Renal sympathetic nerve-derived signaling in acute and chronic kidney diseases

Mi Ra Noh, Hee Seong Jang, Jinu Kim, Babu J. Padanilam

Research output: Contribution to journalReview articlepeer-review

16 Scopus citations


The kidney is innervated by afferent sensory and efferent sympathetic nerve fibers. Norepinephrine (NE) is the primary neurotransmitter for post-ganglionic sympathetic adrenergic nerves, and its signaling, regulated through adrenergic receptors (AR), modulates renal function and pathophysiology under disease conditions. Renal sympathetic overactivity and increased NE level are commonly seen in chronic kidney disease (CKD) and are critical factors in the progression of renal disease. Blockade of sympathetic nerve-derived signaling by renal denervation or AR blockade in clinical and experimental studies demonstrates that renal nerves and its downstream signaling contribute to progression of acute kidney injury (AKI) to CKD and fibrogenesis. This review summarizes our current knowledge of the role of renal sympathetic nerve and adrenergic receptors in AKI, AKI to CKD transition and CKDand provides new insights into the therapeutic potential of intervening in its signaling pathways.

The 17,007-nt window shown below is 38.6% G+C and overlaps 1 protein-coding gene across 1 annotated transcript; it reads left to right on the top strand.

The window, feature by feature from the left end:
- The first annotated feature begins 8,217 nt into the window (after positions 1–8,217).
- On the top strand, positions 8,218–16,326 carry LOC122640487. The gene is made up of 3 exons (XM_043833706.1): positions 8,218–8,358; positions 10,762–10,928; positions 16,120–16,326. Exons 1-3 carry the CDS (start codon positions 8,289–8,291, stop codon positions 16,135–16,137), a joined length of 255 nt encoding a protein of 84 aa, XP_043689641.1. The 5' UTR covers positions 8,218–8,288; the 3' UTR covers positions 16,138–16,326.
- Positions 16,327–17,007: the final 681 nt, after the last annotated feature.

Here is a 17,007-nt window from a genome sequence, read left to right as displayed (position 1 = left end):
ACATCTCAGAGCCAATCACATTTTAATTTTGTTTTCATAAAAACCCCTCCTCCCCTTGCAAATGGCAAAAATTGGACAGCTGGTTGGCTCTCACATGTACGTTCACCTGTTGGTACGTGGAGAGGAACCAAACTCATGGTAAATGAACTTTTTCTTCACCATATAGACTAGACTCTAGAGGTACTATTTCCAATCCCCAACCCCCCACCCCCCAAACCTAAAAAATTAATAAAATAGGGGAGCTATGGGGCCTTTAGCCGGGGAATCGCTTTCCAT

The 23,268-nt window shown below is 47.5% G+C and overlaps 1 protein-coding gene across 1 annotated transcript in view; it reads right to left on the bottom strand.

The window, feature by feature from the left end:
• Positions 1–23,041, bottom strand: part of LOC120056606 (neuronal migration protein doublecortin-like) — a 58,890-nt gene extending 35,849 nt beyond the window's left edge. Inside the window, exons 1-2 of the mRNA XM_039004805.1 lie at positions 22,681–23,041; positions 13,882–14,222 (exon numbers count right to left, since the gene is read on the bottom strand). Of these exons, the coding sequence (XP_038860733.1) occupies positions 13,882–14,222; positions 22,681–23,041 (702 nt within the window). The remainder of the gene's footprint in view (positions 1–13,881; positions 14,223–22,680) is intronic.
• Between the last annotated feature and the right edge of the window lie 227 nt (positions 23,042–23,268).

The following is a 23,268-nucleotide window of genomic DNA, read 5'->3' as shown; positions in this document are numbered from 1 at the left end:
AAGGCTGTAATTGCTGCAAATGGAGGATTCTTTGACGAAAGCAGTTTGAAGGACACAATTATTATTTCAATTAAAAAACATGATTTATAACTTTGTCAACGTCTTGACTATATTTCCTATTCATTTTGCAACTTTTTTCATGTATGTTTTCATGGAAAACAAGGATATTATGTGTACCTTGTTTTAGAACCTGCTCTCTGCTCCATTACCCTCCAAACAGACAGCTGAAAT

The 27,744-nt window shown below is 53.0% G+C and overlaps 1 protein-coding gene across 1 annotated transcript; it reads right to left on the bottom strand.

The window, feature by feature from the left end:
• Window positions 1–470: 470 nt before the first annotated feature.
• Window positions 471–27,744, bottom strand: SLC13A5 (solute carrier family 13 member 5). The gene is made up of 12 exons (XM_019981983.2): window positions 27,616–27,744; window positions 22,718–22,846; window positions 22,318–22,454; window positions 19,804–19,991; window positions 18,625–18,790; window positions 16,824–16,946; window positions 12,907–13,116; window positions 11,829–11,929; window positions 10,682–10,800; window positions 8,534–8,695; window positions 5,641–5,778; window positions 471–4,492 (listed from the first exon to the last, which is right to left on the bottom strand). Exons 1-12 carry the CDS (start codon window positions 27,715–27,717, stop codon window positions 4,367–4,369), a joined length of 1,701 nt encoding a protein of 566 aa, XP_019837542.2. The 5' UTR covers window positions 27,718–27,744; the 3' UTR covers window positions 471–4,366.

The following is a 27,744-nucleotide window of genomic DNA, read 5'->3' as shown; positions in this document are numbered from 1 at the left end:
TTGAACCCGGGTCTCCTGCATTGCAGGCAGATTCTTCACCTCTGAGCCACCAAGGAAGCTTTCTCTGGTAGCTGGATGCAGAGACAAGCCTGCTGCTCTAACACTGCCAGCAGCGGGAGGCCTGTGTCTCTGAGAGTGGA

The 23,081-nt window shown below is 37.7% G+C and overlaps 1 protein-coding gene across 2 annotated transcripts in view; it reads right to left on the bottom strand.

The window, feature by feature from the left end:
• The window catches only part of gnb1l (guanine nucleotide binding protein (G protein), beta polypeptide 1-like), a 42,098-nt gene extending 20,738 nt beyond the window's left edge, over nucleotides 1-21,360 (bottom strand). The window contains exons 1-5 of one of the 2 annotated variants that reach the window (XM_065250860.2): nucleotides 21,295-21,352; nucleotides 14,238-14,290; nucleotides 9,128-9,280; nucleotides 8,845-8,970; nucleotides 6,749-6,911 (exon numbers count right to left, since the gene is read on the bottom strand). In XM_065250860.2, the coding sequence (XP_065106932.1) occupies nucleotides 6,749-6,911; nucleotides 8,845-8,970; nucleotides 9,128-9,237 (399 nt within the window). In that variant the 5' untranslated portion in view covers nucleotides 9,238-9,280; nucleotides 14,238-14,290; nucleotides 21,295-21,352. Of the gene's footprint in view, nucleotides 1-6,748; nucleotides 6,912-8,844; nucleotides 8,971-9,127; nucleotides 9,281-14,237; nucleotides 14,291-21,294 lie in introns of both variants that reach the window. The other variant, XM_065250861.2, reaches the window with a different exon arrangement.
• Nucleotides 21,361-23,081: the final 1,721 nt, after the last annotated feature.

Original languageEnglish (US)
Article number1647
JournalInternational journal of molecular sciences
Issue number5
StatePublished - Mar 2020


  • Acute kidney injury
  • Adrenergic receptor
  • Chronic kidney disease
  • Norepinephrine
  • Sympathetic nervous system

ASJC Scopus subject areas

  • Catalysis
  • Molecular Biology
  • Spectroscopy
  • Computer Science Applications
  • Physical and Theoretical Chemistry
  • Organic Chemistry
  • Inorganic Chemistry


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